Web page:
There is something satisfying -- reassuring -- about doing certain things the same way, over and over and over again. And messing around with family traditions has a price, as one of our daughters found out. (You can read her story about that, here.)
As grandparents, we have multiple opportunities to create, refine, and sustain family traditions. Those traditions help hold a family together, give the family a unique identity, and inject a sense of meaning and fun into our family life. While family traditions can become burdensome, that just means we need to take a look at how they are working, and perhaps update them.
And in truth, as our families grow up, those family traditions will change. The trick is to allow the shape of them to adapt to changing realities (children growing up, moving away, having children of their own) while retaining the inward meaning and pleasures of the tradition.
Like Advent calendars: it would be foolish to expect our grown children to come home every morning to open up an Advent calendar with us, wouldn't it? So how do we adapt that sweet family tradition to the new reality of grown-up children?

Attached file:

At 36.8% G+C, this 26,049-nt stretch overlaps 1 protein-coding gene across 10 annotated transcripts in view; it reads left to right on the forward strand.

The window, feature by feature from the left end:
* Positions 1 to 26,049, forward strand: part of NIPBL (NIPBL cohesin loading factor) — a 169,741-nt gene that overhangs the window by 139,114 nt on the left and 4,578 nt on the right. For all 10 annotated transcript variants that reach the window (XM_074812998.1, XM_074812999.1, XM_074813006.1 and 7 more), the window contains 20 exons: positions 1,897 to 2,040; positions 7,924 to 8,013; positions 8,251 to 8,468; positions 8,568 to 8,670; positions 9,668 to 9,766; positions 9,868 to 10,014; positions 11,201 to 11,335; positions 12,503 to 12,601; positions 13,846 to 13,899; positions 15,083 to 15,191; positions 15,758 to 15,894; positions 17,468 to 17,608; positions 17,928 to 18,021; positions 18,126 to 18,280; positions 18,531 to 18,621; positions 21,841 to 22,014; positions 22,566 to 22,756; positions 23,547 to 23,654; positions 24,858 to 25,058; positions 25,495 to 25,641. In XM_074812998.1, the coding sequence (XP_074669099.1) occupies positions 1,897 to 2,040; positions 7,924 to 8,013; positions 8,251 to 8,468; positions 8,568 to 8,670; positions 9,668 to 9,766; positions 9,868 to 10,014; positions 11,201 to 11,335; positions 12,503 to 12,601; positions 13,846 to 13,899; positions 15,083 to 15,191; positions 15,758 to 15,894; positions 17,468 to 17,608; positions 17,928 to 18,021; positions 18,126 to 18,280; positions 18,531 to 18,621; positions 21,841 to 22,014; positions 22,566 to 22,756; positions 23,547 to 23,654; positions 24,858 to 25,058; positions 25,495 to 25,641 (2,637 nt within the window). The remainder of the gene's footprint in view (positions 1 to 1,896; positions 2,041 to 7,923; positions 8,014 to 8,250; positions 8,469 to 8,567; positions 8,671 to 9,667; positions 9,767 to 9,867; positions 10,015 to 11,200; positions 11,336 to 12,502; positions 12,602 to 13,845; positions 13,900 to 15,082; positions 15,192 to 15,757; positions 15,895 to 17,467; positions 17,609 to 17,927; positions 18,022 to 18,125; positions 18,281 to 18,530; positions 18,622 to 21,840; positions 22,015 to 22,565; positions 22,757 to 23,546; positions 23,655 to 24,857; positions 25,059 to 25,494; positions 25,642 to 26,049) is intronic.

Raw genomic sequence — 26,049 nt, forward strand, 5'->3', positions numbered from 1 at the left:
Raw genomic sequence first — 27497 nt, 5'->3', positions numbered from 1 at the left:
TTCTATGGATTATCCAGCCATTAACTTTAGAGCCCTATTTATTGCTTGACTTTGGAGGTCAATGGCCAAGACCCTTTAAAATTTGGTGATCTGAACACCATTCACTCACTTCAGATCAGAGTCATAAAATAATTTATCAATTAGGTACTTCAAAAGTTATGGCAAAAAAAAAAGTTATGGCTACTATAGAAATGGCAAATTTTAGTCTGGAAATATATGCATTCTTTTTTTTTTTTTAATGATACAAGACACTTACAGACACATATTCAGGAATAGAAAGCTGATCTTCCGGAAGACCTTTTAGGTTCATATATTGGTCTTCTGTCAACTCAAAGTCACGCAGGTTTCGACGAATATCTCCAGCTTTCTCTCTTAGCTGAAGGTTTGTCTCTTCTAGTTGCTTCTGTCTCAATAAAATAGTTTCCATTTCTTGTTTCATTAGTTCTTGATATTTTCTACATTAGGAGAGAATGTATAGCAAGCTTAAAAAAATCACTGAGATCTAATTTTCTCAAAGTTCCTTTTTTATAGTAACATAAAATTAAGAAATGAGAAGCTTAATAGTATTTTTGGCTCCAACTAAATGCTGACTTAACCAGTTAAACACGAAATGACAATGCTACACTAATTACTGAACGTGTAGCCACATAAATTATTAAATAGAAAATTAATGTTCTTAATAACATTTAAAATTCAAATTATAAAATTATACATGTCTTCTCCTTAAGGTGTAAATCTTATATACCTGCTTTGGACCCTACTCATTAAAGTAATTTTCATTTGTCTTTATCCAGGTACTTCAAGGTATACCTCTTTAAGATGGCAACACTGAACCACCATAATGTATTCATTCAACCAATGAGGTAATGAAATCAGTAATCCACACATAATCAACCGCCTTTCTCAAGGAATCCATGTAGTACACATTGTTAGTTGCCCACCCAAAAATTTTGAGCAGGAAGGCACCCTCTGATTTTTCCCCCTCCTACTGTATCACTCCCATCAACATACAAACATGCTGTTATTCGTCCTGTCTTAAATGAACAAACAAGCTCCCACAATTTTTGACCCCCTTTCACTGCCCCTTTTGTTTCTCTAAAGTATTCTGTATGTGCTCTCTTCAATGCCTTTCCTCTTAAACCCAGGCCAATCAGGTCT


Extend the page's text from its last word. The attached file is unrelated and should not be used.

Maybe we provide Advent calendars for the grandkids, now, instead. Or perhaps we find a fresh Advent devotional booklet to share with our grown-up children.
In Fiddler on the Roof, Tevye teaches us that tradition is important because “it helps us keep our balance.” He's right, I think, but keeping our balance can be tricky, sometimes. Giving our families traditions that help them “keep their balance” is worthwhile.